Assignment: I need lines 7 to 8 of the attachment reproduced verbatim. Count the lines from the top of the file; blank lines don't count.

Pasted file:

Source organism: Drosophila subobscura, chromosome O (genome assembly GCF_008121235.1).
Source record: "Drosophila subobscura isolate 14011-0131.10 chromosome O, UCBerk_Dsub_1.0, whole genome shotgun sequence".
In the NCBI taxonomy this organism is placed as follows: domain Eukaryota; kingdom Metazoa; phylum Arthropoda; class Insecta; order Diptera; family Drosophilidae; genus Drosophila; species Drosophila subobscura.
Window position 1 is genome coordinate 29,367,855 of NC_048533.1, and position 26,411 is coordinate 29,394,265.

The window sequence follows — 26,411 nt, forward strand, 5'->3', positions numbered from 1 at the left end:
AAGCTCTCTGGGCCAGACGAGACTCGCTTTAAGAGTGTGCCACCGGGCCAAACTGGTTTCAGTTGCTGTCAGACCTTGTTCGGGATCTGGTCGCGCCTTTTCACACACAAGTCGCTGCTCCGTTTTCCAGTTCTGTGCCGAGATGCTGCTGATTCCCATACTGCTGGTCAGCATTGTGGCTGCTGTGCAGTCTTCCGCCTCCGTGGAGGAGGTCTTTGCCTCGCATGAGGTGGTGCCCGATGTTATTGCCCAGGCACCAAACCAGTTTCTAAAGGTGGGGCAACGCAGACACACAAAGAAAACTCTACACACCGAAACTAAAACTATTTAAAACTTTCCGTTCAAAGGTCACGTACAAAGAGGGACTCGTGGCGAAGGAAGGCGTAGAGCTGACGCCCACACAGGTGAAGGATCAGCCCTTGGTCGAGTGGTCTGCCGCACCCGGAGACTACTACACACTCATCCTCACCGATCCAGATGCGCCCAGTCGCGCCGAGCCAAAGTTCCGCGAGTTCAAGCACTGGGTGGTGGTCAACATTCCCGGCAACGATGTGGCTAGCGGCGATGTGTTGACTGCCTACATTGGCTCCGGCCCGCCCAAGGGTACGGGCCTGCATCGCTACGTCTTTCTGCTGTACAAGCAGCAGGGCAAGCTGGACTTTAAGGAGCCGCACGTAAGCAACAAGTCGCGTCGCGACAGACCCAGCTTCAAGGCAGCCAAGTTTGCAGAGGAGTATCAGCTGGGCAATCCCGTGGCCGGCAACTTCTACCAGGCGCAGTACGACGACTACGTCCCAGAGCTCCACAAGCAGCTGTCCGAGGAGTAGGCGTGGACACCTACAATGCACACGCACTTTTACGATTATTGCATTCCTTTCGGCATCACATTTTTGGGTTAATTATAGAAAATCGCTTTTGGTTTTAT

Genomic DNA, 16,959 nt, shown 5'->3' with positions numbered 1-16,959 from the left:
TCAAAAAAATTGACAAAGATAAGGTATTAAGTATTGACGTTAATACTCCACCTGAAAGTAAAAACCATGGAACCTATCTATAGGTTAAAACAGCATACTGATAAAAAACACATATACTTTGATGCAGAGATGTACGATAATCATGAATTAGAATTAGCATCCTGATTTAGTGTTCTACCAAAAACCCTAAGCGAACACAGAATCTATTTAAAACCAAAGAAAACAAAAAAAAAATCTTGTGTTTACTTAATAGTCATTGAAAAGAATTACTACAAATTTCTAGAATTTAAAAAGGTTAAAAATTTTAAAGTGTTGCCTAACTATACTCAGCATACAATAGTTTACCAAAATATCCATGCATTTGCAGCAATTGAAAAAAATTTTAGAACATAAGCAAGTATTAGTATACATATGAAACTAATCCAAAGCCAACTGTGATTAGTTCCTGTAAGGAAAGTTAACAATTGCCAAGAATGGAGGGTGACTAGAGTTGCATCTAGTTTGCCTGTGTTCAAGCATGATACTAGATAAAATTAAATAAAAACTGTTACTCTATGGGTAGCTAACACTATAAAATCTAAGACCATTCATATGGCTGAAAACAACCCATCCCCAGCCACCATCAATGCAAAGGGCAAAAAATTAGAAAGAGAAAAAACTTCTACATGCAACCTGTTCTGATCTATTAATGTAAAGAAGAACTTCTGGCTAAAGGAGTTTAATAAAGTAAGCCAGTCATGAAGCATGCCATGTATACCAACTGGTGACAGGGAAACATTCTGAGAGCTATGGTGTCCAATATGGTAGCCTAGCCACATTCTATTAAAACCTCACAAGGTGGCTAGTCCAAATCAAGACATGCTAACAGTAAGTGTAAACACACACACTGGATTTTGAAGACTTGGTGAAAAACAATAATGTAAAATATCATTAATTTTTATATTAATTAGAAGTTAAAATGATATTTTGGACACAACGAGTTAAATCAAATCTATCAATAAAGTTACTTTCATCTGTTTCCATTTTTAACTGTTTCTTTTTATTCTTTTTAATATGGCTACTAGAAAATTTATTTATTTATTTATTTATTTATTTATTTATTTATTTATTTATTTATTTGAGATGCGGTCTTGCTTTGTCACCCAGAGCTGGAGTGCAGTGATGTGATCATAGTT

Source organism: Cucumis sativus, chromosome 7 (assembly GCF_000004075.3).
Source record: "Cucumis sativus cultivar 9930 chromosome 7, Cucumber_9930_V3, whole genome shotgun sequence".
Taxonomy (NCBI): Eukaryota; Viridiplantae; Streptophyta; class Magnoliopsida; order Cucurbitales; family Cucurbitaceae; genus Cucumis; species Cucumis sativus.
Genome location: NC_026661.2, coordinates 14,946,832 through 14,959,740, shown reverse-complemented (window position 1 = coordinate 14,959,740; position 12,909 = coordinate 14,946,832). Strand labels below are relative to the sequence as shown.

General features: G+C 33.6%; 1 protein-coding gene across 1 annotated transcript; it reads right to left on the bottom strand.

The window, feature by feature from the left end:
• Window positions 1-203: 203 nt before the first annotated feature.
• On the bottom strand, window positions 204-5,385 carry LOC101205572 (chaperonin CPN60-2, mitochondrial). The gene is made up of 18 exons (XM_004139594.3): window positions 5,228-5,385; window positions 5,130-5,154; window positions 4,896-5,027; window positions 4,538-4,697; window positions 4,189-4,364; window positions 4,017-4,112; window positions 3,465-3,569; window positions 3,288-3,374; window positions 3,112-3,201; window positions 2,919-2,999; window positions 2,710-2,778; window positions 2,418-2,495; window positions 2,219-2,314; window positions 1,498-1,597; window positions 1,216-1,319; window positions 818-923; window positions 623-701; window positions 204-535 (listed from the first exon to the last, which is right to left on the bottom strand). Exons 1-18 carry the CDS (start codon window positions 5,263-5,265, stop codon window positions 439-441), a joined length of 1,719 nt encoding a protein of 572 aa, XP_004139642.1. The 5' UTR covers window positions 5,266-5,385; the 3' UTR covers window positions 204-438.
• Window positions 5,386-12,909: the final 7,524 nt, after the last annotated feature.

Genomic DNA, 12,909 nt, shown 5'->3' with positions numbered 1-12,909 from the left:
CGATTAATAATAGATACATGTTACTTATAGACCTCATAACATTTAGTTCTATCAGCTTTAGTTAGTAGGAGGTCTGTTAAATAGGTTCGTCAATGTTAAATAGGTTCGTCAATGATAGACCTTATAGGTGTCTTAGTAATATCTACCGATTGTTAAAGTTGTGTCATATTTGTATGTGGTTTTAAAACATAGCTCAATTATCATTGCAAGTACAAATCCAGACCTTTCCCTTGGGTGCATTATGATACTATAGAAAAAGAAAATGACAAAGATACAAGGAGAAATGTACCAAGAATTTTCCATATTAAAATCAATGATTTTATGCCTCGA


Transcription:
Genomic DNA, 16,959 nt, shown 5'->3' with positions numbered 1-16,959 from the left:
TCAAAAAAATTGACAAAGATAAGGTATTAAGTATTGACGTTAATACTCCACCTGAAAGTAAAAACCATGGAACCTATCTATAGGTTAAAACAGCATACTGATAAAAAACACATATACTTTGATGCAGAGATGTACGATAATCATGAATTAGAATTAGCATCCTGATTTAGTGTTCTACCAAAAACCCTAAGCGAACACAGAATCTATTTAAAACCAAAGAAAACAAAAAAAAAATCTTGTGTTTACTTAATAGTCATTGAAAAGAATTACTACAAATTTCTAGAATTTAAAAAGGTTAAAAATTTTAAAGTGTTGCCTAACTATACTCAGCATACAATAGTTTACCAAAATATCCATGCATTTGCAGCAATTGAAAAAAATTTTAGAACATAAGCAAGTATTAGTATACATATGAAACTAATCCAAAGCCAACTGTGATTAGTTCCTGTAAGGAAAGTTAACAATTGCCAAGAATGGAGGGTGACTAGAGTTGCATCTAGTTTGCCTGTGTTCAAGCATGATACTAGATAAAATTAAATAAAAACTGTTACTCTATGGGTAGCTAACACTATAAAATCTAAGACCATTCATATGGCTGAAAACAACCCATCCCCAGCCACCATCAATGCAAAGGGCAAAAAATTAGAAAGAGAAAAAACTTCTACATGCAACCTGTTCTGATCTATTAATGTAAAGAAGAACTTCTGGCTAAAGGAGTTTAATAAAGTAAGCCAGTCATGAAGCATGCCATGTATACCAACTGGTGACAGGGAAACATTCTGAGAGCTATGGTGTCCAATATGGTAGCCTAGCCACATTCTATTAAAACCTCACAAGGTGGCTAGTCCAAATCAAGACATGCTAACAGTAAGTGTAAACACACACACTGGATTTTGAAGACTTGGTGAAAAACAATAATGTAAAATATCATTAATTTTTATATTAATTAGAAGTTAAAATGATATTTTGGACACAACGAGTTAAATCAAATCTATCAATAAAGTTACTTTCATCTGTTTCCATTTTTAACTGTTTCTTTTTATTCTTTTTAATATGGCTACTAGAAAATTTATTTATTTATTTATTTATTTATTTATTTATTTATTTATTTATTTATTTGAGATGCGGTCTTGCTTTGTCACCCAGAGCTGGAGTGCAGTGATGTGATCATAGTT